Sometimes I get emails from people who’ve been through the kind of loss that makes it hard to get up in the morning; the kind where you open your eyes and it all comes crashing back and you just want to disappear, go back to sleep and go back in time and not live in the current reality with its crushing pain and lack of light or hope. Without your effort, without even an inhale to power them, the tears just stream from your eyes, and even that feels like too much life. Everything becomes an effort, to breathe in and breathe out, to find a reason to get in the shower, eat, put one foot in front of the other. The kind of loss that makes you question everything and think, “No. Not this. This I can’t do.” Those are the emails that break my heart, and they’d break yours, too. Because the absolute truth is, sometimes horrendous things happen to very good people.
We all want to order things, to feel things make sense, and that we have some control in this world, some say over our destiny or what might befall us. If I do this, then this will happen, and if I do that, this other thing will happen. But how well does any of that work out for us, really? Don’t we have a whole bunch of stuff we’re taught to do, with the promise that we’ll be happy if we see it through? Aren’t we told if we work hard, and go to good schools, and get a good job and make lots of money, then we’ll be happy? If we look right, then we’ll meet the “right person” and then they’ll “complete” us and then we’ll be happy? It all ends with us being happy, but none of it works, and anyone who’s toed the line can tell you that. You find the answers inside, and there is no formula for the human heart. So this quid pro quo system we’re fed from day one is a lie, and most people find this out after exhausting themselves trying to get it right.
We don’t just fall prey to this ideology when it comes to external factors. If we’re good people and we think good thoughts and we do good deeds, then we’ll be rewarded with a good life, right? Well, yes, as long as you derive fulfillment from doing good for the sake of doing good, because it gives life meaning and you feel a sense of purpose when you extend yourself and lend someone a hand or an ear or your shoulder. The joy in life lies in connection, in uncovering your gifts and giving them away freely. But if you start to think that this protects you, that there’s some kind of good person account you can draw from that will save you from loss, grief, shock and pain, then you’re in some very dangerous territory.
There’s such a thing as chaos, just as we see it in nature. (There are your choices, too, of course. Sometimes people pick the storm, but that’s not what I’m talking about here.) There are tornadoes out of nowhere, and hurricanes and earthquakes and tsunamis, and they don’t hit the places where the “bad people” live (although some very confused people have made suggestions to the contrary); they are equal opportunity levelers. They hit where they hit, and they wipe out homes where troubled people are living, and where kind, loving people are living. They knock down the doors of lonely people who set the table for one every night, and for families that have too many mouths to feed. This is the nature of life, it brings everything to everyone, and it’s not a level playing field. Some people will lose those they love most in this world violently, suddenly, and with no time for goodbyes. Some will lose loved ones slowly, and wrestle with the reality of their absolute powerlessness to stop it, and other people will not face grief like that.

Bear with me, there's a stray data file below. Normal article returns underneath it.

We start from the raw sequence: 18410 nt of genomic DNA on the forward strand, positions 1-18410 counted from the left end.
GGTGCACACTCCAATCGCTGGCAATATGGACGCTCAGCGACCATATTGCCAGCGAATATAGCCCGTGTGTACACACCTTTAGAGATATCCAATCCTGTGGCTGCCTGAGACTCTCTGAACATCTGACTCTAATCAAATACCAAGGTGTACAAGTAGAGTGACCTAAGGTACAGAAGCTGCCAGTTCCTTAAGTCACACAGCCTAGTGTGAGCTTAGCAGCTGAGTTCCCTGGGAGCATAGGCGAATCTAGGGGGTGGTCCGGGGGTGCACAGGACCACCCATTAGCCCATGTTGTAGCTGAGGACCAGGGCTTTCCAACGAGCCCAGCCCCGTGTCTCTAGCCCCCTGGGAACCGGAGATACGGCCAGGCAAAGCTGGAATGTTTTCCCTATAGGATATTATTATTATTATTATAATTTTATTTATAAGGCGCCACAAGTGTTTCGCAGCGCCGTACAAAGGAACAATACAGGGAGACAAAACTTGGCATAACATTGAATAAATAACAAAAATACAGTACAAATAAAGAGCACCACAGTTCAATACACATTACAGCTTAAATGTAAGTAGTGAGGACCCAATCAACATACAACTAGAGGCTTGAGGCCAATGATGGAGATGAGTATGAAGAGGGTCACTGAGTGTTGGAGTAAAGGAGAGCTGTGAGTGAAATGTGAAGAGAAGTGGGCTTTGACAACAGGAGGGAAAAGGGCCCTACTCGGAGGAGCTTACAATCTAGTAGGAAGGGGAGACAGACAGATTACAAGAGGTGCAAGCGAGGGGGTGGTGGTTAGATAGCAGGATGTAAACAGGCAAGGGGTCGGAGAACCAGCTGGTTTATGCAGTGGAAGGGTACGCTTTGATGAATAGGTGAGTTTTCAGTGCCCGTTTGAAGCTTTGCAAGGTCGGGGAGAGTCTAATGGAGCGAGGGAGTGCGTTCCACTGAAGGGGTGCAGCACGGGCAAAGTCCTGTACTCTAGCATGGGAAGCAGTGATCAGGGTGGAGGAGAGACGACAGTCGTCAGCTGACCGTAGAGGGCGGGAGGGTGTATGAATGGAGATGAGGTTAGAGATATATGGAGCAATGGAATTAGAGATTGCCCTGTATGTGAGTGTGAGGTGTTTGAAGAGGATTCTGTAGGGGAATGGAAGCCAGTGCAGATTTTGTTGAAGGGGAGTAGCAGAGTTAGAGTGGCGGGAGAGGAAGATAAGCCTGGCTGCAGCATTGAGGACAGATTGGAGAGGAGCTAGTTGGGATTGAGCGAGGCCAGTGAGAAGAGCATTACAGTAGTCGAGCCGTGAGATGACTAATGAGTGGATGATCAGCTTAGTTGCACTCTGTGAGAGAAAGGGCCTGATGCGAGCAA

To think you can earn points against calamity, to think you might rack up some frequent kindness miles is really just misguided. You get the reward from the action itself. You give of yourself, and it feels amazing, and that is all (and that’s a lot). You figure out at some point that the best you can do is create a loving world within you, so that you spread love as you move through the world around you. You let go of the idea that you can control anything but yourself, and even that you won’t do successfully all the time. Have as much compassion for yourself and for every other person you encounter as you can muster because it’s a vulnerable undertaking, this business of being human. Some people open to that reality, and others steel themselves against it, but somewhere underneath the surface we all understand it’s there. Those who try to toughen themselves against the knowledge that we can’t order things are the same people who have a difficult time when someone close to them goes through an incomprehensible loss. People who are grieving are often left to go it alone, because those closest to them don’t want to face the reality that it could also happen to them. They want to run from that idea, and in so doing, they run from the person who really needs that hug, that dinner to be made, that help getting into the shower, or running a comb through their hair, or making it over to the window just to see the sun for a moment. We don’t know. We are not in control. Given that, I say love your heart out. Show up all the way. Don’t let fear stop you from living a life that feels right for you, because you have this moment. What are you going to do with it?
Sending you love, and a hug if you need one,